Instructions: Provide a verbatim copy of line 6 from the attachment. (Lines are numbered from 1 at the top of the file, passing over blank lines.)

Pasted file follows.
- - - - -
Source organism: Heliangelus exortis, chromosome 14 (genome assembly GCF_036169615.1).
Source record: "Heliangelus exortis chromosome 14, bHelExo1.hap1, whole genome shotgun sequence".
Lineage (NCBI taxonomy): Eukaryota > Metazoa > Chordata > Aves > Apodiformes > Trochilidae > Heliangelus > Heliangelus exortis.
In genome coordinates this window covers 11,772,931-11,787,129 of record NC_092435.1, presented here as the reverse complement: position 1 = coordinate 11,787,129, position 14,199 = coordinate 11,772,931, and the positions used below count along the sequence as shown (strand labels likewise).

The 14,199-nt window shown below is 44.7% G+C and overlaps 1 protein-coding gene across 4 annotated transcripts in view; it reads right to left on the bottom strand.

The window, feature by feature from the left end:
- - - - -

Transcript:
The window, feature by feature from the left end: